Hamilton uses the image of three possible buckets in which to place “problem” biblical passages: one bucket would be for passages reflecting God’s eternal, never changing will for all times, places, and circumstances. A second bucket would be for passages reflecting God’s will for certain times in the past but no longer reflecting God’s will—(most conservatives would place Old Testament dietary rules and some ritual practices in this bucket). A third bucket would be for passages which never reflected God’s perfect will. Almost no Christians would put the genocide passages in bucket #1. Most conservatives would put passages regarding homosexuality in bucket #1, while many progressive evangelicals would put them in bucket #2 or #3. Hamilton finds it interesting that few of the conservatives putting the Leviticus passages prohibiting homosexuality in bucket #1, few if any of them, not even Fred Phelps, would put the immediately following verses proscribing the death penalty for homosexuals in that bucket.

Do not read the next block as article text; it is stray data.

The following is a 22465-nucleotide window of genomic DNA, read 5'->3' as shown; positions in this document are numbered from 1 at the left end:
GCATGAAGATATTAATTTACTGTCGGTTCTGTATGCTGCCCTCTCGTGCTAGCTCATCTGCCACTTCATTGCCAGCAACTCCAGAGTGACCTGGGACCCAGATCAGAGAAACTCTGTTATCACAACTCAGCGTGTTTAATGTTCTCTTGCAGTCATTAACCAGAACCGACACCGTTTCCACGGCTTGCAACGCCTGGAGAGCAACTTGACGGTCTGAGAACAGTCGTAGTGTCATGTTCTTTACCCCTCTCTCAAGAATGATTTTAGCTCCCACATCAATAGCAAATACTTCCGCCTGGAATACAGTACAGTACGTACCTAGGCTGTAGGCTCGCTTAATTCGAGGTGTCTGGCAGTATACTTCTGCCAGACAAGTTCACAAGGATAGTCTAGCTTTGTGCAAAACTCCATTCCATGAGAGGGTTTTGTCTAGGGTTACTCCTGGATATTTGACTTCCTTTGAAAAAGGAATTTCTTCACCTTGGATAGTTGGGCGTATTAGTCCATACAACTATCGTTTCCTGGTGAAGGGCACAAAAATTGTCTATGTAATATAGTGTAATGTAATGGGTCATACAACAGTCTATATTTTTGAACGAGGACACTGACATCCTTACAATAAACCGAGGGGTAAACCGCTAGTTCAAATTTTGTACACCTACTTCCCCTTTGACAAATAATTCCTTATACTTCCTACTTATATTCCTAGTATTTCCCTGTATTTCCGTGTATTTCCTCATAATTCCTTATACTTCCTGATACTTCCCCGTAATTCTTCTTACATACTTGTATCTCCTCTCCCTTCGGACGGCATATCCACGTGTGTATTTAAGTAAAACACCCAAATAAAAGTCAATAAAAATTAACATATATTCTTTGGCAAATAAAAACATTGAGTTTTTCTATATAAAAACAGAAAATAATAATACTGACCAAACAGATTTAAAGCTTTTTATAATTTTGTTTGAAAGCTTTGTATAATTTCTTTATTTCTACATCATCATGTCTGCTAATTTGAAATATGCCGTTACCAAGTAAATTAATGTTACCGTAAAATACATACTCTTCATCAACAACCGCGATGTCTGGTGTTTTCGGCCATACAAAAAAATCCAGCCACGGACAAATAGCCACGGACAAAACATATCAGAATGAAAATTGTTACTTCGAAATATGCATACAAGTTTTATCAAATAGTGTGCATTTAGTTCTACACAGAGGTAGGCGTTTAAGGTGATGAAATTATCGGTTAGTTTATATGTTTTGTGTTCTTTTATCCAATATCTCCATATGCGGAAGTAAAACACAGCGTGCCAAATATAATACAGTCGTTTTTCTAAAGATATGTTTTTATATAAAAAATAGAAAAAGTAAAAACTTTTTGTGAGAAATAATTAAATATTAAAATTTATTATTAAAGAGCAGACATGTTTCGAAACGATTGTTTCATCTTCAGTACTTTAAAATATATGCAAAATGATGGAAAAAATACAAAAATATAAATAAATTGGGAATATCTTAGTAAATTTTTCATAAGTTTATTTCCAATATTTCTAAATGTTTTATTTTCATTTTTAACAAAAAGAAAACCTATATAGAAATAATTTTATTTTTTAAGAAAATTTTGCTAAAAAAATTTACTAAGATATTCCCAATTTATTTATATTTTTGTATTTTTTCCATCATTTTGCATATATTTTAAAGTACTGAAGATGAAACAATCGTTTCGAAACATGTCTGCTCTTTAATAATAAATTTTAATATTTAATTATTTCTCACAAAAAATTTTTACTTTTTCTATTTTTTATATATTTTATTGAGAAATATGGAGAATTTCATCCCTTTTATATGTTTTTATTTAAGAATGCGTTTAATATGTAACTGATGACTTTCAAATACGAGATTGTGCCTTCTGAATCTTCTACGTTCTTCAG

In the Old Testament, Hamilton reminds us of the men of Sodom desiring sex with Lot’s angel guest (Genesis 19; see the near parallel in Judges 19) and suggests that this may be the background for the texts prohibiting sexual relations between men in Leviticus 18:22 and 20:1. Thus these texts may deal with homosexual rape, as in the Sodom incident in Genesis 19 and a near parallel in Judges 19, and with the practice of pagan temple homosexual prostitution. In the case of Paul in Romans, he mentions the Greco-Roman practice of pederasty, which would be a form of homosexual rape committed against juvenile males. None of this can be considered a context for loving, committed relationship between consenting males.